|They called it the start of a new oil rush.
It is said to make the US the leading oil exporter… but the effects are a lot more serious than they thought. And repairing the damage, if it will be possible at all, will dwarf the total benefits as recent reports prove:
How fracking poisons our Food
Healthy farming needs abundant supplies of clean water, clean air, and clean soil. It needs a critical mass of acreage that is not fragmented by drill pads, access roads, pipelines and compressor stations. Farms need to be free of the stigma that may be attributed to food sourced from areas where fracking could take place.
A few points to consider:
- Air-borne gases that are released in the drilling and transport process, and from thousands of diesel fueled truck trips per well, is converted to ground-level ozone when combined with sunlight. These emissions can cause health problems in humans and livestock. Ground level ozone has been shown to reduce crop yield by up to 30%, and endangers key feed crops such as clover, vital for pastured livestock.
- Methane and other chemicals that seep out in the process will wind up in air and surface water such as farm ponds, streams and rivers that provide irrigation for livestock and crops.
- Chemical residues in wastewater can poison animals.
- Unlike agriculture’s water usage, water used for hydraulic fracturing is consumptive and permanently removed from the hydrological cycle. This is especially foolish and wasteful in areas of extreme drought where the availability of water is already shrinking.
- It is impossible for adequate food safety inspections to occur since oil and gas companies are not required to fully disclose the chemicals used in the toxic drilling cocktail. There is no set process for testing for contaminants or complete knowledge of what to test for.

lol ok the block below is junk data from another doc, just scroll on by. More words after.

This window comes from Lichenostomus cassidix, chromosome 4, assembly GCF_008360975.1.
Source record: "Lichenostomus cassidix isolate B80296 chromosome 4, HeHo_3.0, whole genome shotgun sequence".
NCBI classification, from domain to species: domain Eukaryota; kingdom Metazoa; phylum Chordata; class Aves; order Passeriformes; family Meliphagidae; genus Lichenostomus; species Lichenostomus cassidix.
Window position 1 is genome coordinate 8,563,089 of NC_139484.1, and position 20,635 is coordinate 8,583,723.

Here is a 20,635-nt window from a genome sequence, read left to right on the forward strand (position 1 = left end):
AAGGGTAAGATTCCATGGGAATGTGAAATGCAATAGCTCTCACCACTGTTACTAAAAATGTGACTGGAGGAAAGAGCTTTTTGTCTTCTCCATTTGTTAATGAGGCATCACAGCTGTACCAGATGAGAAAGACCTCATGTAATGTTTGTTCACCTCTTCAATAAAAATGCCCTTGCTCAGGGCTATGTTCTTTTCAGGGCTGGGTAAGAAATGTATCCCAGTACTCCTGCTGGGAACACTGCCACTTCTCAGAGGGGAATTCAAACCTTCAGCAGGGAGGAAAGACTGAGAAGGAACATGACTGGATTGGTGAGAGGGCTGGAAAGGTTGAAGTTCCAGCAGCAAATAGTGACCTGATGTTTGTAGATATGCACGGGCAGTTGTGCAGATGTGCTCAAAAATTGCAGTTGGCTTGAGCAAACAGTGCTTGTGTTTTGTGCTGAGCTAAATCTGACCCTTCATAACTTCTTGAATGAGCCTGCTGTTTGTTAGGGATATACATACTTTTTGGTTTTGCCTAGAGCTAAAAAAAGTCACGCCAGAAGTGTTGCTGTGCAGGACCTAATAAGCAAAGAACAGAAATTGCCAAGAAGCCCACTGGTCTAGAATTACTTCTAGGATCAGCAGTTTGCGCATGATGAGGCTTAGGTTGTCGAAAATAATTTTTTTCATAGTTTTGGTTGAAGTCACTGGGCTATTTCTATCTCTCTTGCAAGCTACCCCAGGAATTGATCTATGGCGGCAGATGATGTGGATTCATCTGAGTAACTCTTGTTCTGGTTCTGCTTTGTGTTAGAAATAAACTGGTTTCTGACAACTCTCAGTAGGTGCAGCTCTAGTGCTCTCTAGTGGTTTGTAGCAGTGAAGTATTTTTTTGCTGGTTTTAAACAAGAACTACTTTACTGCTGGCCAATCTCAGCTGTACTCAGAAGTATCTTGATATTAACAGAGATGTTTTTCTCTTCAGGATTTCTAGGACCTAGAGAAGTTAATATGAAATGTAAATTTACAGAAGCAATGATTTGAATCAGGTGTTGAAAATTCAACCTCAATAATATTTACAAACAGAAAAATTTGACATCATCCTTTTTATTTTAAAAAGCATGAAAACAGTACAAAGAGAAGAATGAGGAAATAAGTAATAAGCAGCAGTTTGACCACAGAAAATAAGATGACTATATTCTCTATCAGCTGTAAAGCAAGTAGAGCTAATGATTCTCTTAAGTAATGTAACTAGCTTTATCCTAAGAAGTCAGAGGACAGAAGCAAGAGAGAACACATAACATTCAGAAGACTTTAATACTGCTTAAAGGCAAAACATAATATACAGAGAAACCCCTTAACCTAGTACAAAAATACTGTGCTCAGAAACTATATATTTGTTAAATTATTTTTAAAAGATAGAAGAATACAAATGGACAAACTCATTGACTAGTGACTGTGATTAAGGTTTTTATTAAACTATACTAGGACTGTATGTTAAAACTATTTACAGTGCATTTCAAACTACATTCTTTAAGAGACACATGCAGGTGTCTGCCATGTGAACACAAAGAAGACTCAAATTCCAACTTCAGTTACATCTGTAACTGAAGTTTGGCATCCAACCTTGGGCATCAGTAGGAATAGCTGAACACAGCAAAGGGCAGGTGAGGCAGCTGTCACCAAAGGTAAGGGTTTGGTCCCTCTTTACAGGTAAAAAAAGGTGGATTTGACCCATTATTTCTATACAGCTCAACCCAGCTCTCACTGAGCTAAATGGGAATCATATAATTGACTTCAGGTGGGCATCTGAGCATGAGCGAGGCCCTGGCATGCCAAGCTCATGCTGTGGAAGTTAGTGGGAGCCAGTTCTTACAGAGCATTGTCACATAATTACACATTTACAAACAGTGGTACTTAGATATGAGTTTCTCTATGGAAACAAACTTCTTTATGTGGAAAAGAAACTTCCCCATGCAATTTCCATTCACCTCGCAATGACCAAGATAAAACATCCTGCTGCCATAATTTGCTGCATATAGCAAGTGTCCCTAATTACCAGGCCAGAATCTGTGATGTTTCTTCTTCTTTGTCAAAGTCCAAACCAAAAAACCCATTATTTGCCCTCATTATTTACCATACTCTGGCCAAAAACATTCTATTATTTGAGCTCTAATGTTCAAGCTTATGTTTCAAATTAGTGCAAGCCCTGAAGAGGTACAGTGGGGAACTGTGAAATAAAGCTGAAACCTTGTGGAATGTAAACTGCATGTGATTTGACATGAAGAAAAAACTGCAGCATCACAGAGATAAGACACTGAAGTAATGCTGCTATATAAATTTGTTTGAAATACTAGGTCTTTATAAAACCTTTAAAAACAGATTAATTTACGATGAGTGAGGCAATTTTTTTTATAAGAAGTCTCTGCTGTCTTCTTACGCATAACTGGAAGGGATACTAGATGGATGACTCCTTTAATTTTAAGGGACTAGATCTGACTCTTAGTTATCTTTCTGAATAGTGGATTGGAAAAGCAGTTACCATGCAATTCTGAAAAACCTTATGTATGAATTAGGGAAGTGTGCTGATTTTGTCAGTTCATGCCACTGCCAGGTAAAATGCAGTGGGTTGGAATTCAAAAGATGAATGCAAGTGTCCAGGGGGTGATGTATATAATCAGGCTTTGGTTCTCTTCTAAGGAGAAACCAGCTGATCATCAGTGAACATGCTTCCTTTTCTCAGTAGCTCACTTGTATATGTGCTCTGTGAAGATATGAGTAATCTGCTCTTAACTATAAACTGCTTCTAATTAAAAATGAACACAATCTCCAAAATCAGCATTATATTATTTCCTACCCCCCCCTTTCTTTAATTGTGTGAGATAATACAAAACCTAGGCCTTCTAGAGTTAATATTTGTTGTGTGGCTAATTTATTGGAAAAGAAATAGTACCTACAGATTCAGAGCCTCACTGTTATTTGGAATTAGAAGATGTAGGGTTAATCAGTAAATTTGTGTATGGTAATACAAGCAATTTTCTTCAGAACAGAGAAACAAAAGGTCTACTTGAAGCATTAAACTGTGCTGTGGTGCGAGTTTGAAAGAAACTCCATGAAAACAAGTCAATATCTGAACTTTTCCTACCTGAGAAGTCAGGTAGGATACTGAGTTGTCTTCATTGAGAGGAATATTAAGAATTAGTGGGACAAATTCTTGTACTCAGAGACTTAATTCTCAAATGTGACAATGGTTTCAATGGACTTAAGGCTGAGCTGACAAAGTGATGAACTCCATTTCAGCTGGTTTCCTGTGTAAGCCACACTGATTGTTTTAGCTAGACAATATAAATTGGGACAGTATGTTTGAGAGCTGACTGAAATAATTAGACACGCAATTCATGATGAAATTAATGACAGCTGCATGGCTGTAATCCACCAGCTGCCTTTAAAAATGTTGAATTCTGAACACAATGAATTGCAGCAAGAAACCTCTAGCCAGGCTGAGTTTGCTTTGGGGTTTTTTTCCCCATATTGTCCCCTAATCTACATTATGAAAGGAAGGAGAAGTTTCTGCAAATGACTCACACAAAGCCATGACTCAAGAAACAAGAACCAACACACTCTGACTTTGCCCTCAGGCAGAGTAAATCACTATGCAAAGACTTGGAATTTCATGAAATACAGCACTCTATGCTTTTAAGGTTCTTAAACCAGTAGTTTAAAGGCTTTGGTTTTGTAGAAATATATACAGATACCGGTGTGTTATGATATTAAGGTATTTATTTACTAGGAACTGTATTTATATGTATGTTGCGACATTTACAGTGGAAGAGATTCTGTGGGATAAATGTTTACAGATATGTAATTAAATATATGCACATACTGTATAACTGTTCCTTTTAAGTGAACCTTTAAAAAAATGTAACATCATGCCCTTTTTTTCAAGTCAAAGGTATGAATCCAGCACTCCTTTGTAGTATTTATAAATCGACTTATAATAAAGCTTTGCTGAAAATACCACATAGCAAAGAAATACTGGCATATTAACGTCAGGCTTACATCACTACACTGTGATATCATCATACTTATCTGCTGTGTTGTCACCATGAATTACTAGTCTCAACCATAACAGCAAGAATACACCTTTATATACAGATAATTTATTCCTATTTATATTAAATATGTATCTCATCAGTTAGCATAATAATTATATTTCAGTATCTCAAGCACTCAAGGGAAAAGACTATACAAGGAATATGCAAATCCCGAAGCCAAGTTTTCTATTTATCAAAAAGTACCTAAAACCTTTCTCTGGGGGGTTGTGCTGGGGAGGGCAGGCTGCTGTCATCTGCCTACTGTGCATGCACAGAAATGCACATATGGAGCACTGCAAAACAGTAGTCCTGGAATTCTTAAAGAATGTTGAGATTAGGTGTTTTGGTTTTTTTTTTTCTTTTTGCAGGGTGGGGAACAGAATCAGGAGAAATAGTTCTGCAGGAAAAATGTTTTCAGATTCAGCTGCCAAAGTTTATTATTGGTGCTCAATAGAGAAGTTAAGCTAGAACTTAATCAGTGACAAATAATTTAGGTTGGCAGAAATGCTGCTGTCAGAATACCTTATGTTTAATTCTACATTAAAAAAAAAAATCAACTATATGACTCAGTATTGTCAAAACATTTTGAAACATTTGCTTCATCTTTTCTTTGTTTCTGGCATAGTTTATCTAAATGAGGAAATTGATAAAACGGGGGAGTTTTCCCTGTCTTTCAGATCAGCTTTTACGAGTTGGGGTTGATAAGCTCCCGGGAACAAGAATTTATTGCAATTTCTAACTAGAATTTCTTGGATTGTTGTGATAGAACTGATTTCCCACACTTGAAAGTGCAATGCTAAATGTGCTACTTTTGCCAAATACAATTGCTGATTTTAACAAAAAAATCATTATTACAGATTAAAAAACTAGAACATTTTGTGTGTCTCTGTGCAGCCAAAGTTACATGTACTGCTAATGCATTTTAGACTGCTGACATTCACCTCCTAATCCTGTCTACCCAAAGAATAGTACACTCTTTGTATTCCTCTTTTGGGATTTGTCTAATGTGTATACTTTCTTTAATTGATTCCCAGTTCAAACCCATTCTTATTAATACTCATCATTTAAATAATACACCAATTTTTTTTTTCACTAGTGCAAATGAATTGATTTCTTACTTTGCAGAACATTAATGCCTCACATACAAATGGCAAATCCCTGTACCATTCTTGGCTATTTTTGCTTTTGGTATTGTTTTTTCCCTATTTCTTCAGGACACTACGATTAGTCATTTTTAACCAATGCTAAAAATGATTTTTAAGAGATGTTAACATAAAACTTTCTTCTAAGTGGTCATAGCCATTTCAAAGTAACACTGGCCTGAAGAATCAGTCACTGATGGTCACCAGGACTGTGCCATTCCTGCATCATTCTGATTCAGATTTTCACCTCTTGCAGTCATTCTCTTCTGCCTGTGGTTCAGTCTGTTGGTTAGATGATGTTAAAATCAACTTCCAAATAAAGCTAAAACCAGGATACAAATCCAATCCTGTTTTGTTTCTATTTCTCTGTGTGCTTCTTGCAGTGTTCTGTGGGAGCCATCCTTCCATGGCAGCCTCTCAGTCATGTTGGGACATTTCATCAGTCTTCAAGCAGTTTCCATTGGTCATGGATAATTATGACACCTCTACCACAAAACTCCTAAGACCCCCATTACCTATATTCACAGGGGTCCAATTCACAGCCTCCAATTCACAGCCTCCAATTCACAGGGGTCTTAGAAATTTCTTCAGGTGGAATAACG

- Interestingly, the ingredients of salt and water cannot receive organic certification.
- Sales of food and farm products from fracked areas will be adversely affected by the wholesale and retail buyers distrust of the health and safety of the product, forcing the end of businesses, the loss of food, and the end of a way of life.
Fracking is depleting our water
As US public policy debates over the dangers and benefits of fracking for shale gas persist, a new report has emerged showing that the practice generated 280 billion gallons of toxic waste last year – containing cancer-causing and radioactive substances.
Fracking a single well can use between two and nine million gallons of water combined with sand and chemicals. Much of the fresh water used returns to the earth’s surface, but contains radium and bromides.
“When bromide in the wastewater mixes with chlorine (often used at drinking water treatment plants), it produces trihalomethanes, chemicals that cause cancer and increase the risk of reproductive or developmental health problems,” the report notes. It also found that 450,000 tons of air pollutants can potentially be produced in one year by the practice.
Fracking causes earthquakes
States where hydraulic fracturing is taking place have seen a surge in earthquake activity, raising suspicions that the unconventional drilling method could be to blame, especially the wells where the industry disposes of its wastewater.
Oklahoma has recorded nearly 250 small-to-medium earthquakes since January, according to statistics kept by the U.S. Geological Survey. That’s close to half of all the magnitude 3 or higher earthquakes recorded this year in the continental United States. The biggest concern was Oklahoma’s 5.7-magnitude earthquake in 2011.
A study published earlier this month in the journal Science suggests that just four wells injecting massive amounts of drilling wastewater into the ground are probably shaking up much of the state, accounting for one out of every five quakes from the eastern border of Colorado to the Atlantic coast.
The “shale oil miracle” has only worked to fill the pockets of Big Oil… while destroying the lives of American farmers…
And the consequences will be felt sooner rather than later…
Stay safe. Stay prepared.